The LIGO setups store logs from all guardian processes in perpetuity. To this end, the journald system logger is configured for "persistent" storage. This is done by setting Storage=persistent in /etc/systemd/journald.conf (included below are some other variables for increasing the log rate limit, and for increasing the disk storage limits for the logs):
Reload the journald config after these changes are made:
$ sudo systemctl force-reload systemd-journald
specifying local environment
The guardian@.service expects an /etc/guardian/local-env environment file to exist, for providing any needed environment variables to the supervised guardian processes. Here's an example of the file for H1 at LHO:
The IFO and SITE variables should be set as expected.
The GUARD_CHANFILE variable points to the location where the guardian channel list ini file will be written, used by the CDS DAQ. This file location must be writable by the guardctrl user. (For the LIGO case above we touch the file and make it writable by the controls group, which the guardian user is a member of).
The best way to allow remote control of guardctrl is via ssh. For a site install on a protected network, where you want to allow "remote" users (i.e. users on the same network but on hosts other than the guardctrl host) to be able to control the nodes without entering a password, you can setup a passwordless ssh "ForceCommand" for the guardctrl user.
First, modify the system PAM stack to allow passwordless login via ssh. Usually PAM is configured to not allow passwordless login on anything except for special TTYs. To loosen that restriction, on Debian systems, we modify /etc/pam.d/common-auth to change the following line:
Then add to the sshd_config a special "Match" stanza for the guardctrl user which specifies that it may login without a password, but is forced to execute only a single command (guardctrl). On most systems this would go in /etc/ssh/sshd_config:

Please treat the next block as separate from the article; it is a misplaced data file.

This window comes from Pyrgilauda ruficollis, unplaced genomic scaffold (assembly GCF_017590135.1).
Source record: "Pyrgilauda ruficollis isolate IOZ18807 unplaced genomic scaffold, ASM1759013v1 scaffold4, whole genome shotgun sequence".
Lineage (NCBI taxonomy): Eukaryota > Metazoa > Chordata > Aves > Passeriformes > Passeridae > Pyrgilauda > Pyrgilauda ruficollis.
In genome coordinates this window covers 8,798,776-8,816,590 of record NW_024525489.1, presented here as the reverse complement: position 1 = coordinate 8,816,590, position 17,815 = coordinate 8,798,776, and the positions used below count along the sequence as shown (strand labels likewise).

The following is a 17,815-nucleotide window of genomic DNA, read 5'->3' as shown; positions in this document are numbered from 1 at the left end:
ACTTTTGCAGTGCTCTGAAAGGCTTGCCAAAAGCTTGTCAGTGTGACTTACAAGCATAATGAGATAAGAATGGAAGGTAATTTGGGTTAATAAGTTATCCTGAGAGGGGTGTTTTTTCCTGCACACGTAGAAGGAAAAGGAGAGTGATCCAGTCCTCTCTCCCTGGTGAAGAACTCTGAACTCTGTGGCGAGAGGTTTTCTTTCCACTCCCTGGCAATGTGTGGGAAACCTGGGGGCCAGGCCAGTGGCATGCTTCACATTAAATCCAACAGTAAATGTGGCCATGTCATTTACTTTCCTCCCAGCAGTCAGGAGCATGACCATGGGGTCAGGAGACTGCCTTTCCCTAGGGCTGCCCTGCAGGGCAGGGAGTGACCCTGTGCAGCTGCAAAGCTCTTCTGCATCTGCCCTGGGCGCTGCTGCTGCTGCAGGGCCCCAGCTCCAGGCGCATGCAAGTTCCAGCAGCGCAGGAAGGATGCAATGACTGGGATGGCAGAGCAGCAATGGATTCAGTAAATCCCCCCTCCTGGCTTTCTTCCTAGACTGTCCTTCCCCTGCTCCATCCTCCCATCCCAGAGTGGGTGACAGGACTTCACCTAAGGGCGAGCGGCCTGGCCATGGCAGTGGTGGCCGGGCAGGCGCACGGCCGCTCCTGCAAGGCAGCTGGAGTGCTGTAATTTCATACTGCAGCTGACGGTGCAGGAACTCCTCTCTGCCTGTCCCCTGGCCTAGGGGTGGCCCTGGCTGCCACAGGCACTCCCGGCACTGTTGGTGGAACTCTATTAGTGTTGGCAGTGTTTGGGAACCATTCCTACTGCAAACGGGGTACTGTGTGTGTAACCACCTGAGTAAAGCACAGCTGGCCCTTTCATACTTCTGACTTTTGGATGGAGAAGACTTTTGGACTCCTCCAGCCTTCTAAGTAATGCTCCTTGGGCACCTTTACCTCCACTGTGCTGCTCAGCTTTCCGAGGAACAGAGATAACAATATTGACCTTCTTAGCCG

Match User guardian PermitEmptyPasswords yes PermitTTY yes X11Forwarding no AllowTcpForwarding no ForceCommand /usr/bin/guardctrl
After adding the Match stanza, reload sshd:
$ sudo systemctl force-reload sshd
If for some reason you need to pass special environment variables to guardctrl, you can point the ForceCommand to something like /etc/guardian/guardctrl-ssh-bridge which can be a shell script that sets the needed environment and then execs /usr/bin/guardctrl (without arguments). Make sure the wrapper script is executable.
local guardian user access
Occasionally it might be necessary to access the guardian user directly, via e.g a terminal. If passwordless SSH access has been enabled as described above, then it won't be possible to access a guardian user terminal via ssh directly, and you'll need to change user from root. However, su and sudo do not provide access to the user dbus session needed to interact with systemctl --user. The systemd-container package includes the machinectl interface whose shell command allows for a clean user environment with all dbus interfaces available:
root@h1guardian1:~# machinectl shell guardian@ /bin/bashguardian@h1guardian1:~$ systemctl --user status* h1guardian1 State: running Jobs: 0 queued Failed: 0 units Since: Tue 2018-02-27 15:44:08 PST; 11s ago CGroup: /firstname.lastname@example.org`-init.scope |-11818 /lib/systemd/systemd --user`-11820(sd-pam)guardian@h1guardian1:~$ exitlogoutConnection to the local host terminated.root@h1guardian1:~#
If you happen to be cursed with segfaulting processes, here are some things that might help.